Friday, February 4, 2011

Not Quite Armageddon, or, Let's Hear It For Delivery Guys

Chicago just had a bit of a snowstorm--a really big one, actually. The hanging from a lightpole horizontally, threatening to blow windows out kind. There was even thunder and lightening for God's sake. I can't remember the last time I heard or saw that in a snowstorm. But now comes the hard part: repeatedly shoveling cars out of parking spots, lawn chairs and sawhorses claiming said parking spots, everyone criticizing/praising the city's level of preparedness, then going on to describe, through gross hyperbole, how when they were a kid in Buffalo or Baltimore or Boston or Colorado (guilty) snowstorms were way worse, as though that somehow diminishes the magnitude of this one in an effort to not let this one diminish the magnitude of those. Plus, we've now got a bunch of dirty snow to look at for awhile, unless we get another cleansing, miracle rain shower like we did just before New Year's.

But hey! Reveling in the beauty of the storm as it happened (and stuck at home with a wicked cough), I refused to join the lines legally looting the stores the day before the storm. After all, the stores would be back open the day after the storm, or at least the day after that. I'd wager we all had enough littering our fridges to get us through that brief span of time. Maybe those six gallons of milk weren't that necessary? Though I can see stocking up on beer and whiskey--what better way to spend a forced day inside doors framed by feet of driven snow than by enjoying some brown liquor and a couple Jim Harrison books?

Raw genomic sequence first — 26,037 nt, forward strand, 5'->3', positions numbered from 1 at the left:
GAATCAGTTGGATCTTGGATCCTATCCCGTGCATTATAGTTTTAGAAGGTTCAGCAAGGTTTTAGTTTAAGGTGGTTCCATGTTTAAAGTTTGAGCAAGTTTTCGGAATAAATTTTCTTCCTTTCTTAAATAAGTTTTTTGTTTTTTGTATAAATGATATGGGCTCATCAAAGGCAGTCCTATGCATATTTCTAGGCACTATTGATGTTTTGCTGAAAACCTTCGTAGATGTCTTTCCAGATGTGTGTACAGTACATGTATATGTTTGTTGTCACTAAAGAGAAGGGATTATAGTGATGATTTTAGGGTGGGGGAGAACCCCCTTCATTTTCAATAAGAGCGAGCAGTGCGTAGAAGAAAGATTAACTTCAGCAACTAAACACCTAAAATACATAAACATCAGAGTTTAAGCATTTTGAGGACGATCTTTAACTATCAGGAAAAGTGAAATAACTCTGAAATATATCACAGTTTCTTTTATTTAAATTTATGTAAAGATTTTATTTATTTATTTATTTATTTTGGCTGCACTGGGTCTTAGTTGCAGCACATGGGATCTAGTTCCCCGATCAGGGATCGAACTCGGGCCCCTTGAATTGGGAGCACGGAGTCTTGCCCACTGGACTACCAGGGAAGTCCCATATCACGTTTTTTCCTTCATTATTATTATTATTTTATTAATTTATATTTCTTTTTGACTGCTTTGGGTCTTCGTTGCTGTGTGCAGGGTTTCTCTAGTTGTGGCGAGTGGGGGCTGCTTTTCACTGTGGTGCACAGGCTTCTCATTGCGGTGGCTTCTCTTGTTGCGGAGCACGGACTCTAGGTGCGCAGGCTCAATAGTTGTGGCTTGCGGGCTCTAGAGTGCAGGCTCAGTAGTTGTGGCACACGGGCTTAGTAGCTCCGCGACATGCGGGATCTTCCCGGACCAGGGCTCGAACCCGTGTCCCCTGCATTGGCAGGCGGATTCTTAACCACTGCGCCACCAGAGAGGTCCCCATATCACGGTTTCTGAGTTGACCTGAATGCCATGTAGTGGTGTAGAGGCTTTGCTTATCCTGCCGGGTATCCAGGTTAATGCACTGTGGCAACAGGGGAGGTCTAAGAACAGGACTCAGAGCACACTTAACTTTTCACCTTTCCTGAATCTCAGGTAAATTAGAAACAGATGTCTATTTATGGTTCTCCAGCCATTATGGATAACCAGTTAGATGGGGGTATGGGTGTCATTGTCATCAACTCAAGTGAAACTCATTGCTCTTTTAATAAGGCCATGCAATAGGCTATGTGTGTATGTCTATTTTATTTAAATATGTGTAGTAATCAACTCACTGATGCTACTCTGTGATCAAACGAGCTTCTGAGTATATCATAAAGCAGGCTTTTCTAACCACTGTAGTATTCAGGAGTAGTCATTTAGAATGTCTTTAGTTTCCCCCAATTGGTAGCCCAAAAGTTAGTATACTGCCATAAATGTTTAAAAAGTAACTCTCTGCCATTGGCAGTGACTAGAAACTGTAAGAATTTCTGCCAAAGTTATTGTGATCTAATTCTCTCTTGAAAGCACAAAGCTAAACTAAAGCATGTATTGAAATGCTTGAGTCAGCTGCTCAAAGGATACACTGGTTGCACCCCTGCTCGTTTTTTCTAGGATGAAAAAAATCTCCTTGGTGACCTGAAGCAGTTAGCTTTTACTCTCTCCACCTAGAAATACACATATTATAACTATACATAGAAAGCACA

So, I poked around and did just fine. Sourdough waffles, begot by my new starter friend Flyod via old Crazy Hair were to be had, as were their cousins sourdough pancakes (I've been on some sort of strange sweet-ish breakfast bread-type thing kick lately). The ever prolific Flyod also spawned some great buns, which played their role perfectly in the ever important sloppy-joe-on-a-snowed-in day show. I had some beef I'd ground from scraps in the freezer, a million gorgeous spices a friend had given me, some tomatoes and banana peppers, barbecue sauce and a Busch Heavy. Into the trusty cast iron they went. There was a leftover Yukon Gold potato looking at me funny, so I sliced him up and dumped him in hot oil for chips, or crisps, depending on who you ask.
The next day, I made it in to work (the benefit/curse of being abe to walk there). I'd placed some orders the night before, kind of hopefully, wondering if they'd arrive as I shoveled a path to the back alley through feet of snow. These are the kind of food orders that require dollies and several trips to a huge truck. Sure enough, my guys showed up, in the midst of a day of huge orders, angry chefs, and terrible roads/alleys/sidewalks. But they were on schedule and smiling for the most part. They'd make it happen, however creatively. Today as I write, I'm watching deliveries being made to the building across the street. Same story. It's gonna be rough for these guys for some time. But they're doing it, just like so many others whose jobs involved road travel and being outside and dealing with all the snow and ice. Here's to the delivery drivers of Chicago.